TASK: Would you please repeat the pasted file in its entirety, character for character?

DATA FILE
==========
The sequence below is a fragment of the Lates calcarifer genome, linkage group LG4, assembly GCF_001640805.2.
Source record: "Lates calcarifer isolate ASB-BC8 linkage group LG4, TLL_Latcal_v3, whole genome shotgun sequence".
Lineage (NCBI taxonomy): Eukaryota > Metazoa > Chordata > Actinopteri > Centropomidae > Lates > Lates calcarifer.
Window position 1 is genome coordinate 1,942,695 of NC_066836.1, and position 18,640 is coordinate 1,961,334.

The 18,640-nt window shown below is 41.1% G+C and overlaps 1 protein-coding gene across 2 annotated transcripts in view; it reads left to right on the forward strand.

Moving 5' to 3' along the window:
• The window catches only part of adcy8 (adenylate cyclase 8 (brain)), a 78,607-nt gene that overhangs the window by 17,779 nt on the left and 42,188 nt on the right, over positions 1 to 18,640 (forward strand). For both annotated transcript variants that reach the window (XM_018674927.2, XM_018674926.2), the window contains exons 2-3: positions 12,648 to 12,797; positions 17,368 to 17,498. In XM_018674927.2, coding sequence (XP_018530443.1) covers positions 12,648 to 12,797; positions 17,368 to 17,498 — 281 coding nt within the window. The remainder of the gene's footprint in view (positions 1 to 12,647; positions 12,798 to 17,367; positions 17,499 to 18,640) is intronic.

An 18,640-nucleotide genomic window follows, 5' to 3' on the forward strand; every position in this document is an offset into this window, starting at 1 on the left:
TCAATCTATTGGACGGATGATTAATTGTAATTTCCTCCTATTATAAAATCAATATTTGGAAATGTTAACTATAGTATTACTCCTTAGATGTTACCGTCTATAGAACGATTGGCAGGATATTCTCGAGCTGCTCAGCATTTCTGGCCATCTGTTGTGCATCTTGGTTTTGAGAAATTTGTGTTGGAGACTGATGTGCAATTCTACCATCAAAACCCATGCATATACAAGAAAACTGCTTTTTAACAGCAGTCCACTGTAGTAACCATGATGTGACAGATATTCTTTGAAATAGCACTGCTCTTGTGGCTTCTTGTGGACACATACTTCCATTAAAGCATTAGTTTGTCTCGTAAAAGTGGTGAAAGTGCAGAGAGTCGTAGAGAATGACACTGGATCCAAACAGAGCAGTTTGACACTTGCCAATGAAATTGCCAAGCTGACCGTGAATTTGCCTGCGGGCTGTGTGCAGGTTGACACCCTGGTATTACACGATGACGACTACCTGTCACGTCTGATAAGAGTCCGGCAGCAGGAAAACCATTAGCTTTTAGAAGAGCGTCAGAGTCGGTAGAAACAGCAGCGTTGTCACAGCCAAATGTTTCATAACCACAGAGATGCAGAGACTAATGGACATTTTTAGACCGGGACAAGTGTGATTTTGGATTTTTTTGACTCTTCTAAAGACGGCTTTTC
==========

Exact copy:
The sequence below is a fragment of the Lates calcarifer genome, linkage group LG4, assembly GCF_001640805.2.
Source record: "Lates calcarifer isolate ASB-BC8 linkage group LG4, TLL_Latcal_v3, whole genome shotgun sequence".
Lineage (NCBI taxonomy): Eukaryota > Metazoa > Chordata > Actinopteri > Centropomidae > Lates > Lates calcarifer.
Window position 1 is genome coordinate 1,942,695 of NC_066836.1, and position 18,640 is coordinate 1,961,334.

The 18,640-nt window shown below is 41.1% G+C and overlaps 1 protein-coding gene across 2 annotated transcripts in view; it reads left to right on the forward strand.

Moving 5' to 3' along the window:
• The window catches only part of adcy8 (adenylate cyclase 8 (brain)), a 78,607-nt gene that overhangs the window by 17,779 nt on the left and 42,188 nt on the right, over positions 1 to 18,640 (forward strand). For both annotated transcript variants that reach the window (XM_018674927.2, XM_018674926.2), the window contains exons 2-3: positions 12,648 to 12,797; positions 17,368 to 17,498. In XM_018674927.2, coding sequence (XP_018530443.1) covers positions 12,648 to 12,797; positions 17,368 to 17,498 — 281 coding nt within the window. The remainder of the gene's footprint in view (positions 1 to 12,647; positions 12,798 to 17,367; positions 17,499 to 18,640) is intronic.

An 18,640-nucleotide genomic window follows, 5' to 3' on the forward strand; every position in this document is an offset into this window, starting at 1 on the left:
TCAATCTATTGGACGGATGATTAATTGTAATTTCCTCCTATTATAAAATCAATATTTGGAAATGTTAACTATAGTATTACTCCTTAGATGTTACCGTCTATAGAACGATTGGCAGGATATTCTCGAGCTGCTCAGCATTTCTGGCCATCTGTTGTGCATCTTGGTTTTGAGAAATTTGTGTTGGAGACTGATGTGCAATTCTACCATCAAAACCCATGCATATACAAGAAAACTGCTTTTTAACAGCAGTCCACTGTAGTAACCATGATGTGACAGATATTCTTTGAAATAGCACTGCTCTTGTGGCTTCTTGTGGACACATACTTCCATTAAAGCATTAGTTTGTCTCGTAAAAGTGGTGAAAGTGCAGAGAGTCGTAGAGAATGACACTGGATCCAAACAGAGCAGTTTGACACTTGCCAATGAAATTGCCAAGCTGACCGTGAATTTGCCTGCGGGCTGTGTGCAGGTTGACACCCTGGTATTACACGATGACGACTACCTGTCACGTCTGATAAGAGTCCGGCAGCAGGAAAACCATTAGCTTTTAGAAGAGCGTCAGAGTCGGTAGAAACAGCAGCGTTGTCACAGCCAAATGTTTCATAACCACAGAGATGCAGAGACTAATGGACATTTTTAGACCGGGACAAGTGTGATTTTGGATTTTTTTGACTCTTCTAAAGACGGCTTTTC